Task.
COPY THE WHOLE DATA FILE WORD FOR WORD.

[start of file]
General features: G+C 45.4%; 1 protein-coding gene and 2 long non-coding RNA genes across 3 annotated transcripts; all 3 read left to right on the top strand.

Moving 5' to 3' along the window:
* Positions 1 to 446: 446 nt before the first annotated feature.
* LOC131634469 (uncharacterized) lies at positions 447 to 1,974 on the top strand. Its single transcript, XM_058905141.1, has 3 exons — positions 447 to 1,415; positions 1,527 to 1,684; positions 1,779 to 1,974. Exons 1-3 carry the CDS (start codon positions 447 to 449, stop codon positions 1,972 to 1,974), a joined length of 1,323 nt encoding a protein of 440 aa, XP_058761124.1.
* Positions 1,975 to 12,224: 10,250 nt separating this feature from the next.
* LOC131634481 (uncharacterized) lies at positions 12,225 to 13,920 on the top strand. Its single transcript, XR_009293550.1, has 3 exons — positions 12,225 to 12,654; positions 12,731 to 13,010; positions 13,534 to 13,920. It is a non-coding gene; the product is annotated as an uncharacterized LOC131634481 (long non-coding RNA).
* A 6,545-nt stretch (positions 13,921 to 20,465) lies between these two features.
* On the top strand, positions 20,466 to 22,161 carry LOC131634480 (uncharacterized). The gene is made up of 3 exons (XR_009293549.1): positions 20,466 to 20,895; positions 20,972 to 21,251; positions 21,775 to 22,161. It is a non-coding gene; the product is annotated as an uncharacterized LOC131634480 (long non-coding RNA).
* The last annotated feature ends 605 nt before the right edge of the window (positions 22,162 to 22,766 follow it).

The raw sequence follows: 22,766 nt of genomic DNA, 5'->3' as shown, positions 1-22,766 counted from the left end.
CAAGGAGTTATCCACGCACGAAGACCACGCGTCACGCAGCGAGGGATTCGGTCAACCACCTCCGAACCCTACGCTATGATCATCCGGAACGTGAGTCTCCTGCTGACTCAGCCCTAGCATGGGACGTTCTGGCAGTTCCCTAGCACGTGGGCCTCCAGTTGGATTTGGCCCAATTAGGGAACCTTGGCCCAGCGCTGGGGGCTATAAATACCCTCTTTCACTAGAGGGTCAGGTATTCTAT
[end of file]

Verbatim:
General features: G+C 45.4%; 1 protein-coding gene and 2 long non-coding RNA genes across 3 annotated transcripts; all 3 read left to right on the top strand.

Moving 5' to 3' along the window:
* Positions 1 to 446: 446 nt before the first annotated feature.
* LOC131634469 (uncharacterized) lies at positions 447 to 1,974 on the top strand. Its single transcript, XM_058905141.1, has 3 exons — positions 447 to 1,415; positions 1,527 to 1,684; positions 1,779 to 1,974. Exons 1-3 carry the CDS (start codon positions 447 to 449, stop codon positions 1,972 to 1,974), a joined length of 1,323 nt encoding a protein of 440 aa, XP_058761124.1.
* Positions 1,975 to 12,224: 10,250 nt separating this feature from the next.
* LOC131634481 (uncharacterized) lies at positions 12,225 to 13,920 on the top strand. Its single transcript, XR_009293550.1, has 3 exons — positions 12,225 to 12,654; positions 12,731 to 13,010; positions 13,534 to 13,920. It is a non-coding gene; the product is annotated as an uncharacterized LOC131634481 (long non-coding RNA).
* A 6,545-nt stretch (positions 13,921 to 20,465) lies between these two features.
* On the top strand, positions 20,466 to 22,161 carry LOC131634480 (uncharacterized). The gene is made up of 3 exons (XR_009293549.1): positions 20,466 to 20,895; positions 20,972 to 21,251; positions 21,775 to 22,161. It is a non-coding gene; the product is annotated as an uncharacterized LOC131634480 (long non-coding RNA).
* The last annotated feature ends 605 nt before the right edge of the window (positions 22,162 to 22,766 follow it).

The raw sequence follows: 22,766 nt of genomic DNA, 5'->3' as shown, positions 1-22,766 counted from the left end.
CAAGGAGTTATCCACGCACGAAGACCACGCGTCACGCAGCGAGGGATTCGGTCAACCACCTCCGAACCCTACGCTATGATCATCCGGAACGTGAGTCTCCTGCTGACTCAGCCCTAGCATGGGACGTTCTGGCAGTTCCCTAGCACGTGGGCCTCCAGTTGGATTTGGCCCAATTAGGGAACCTTGGCCCAGCGCTGGGGGCTATAAATACCCTCTTTCACTAGAGGGTCAGGTATTCTAT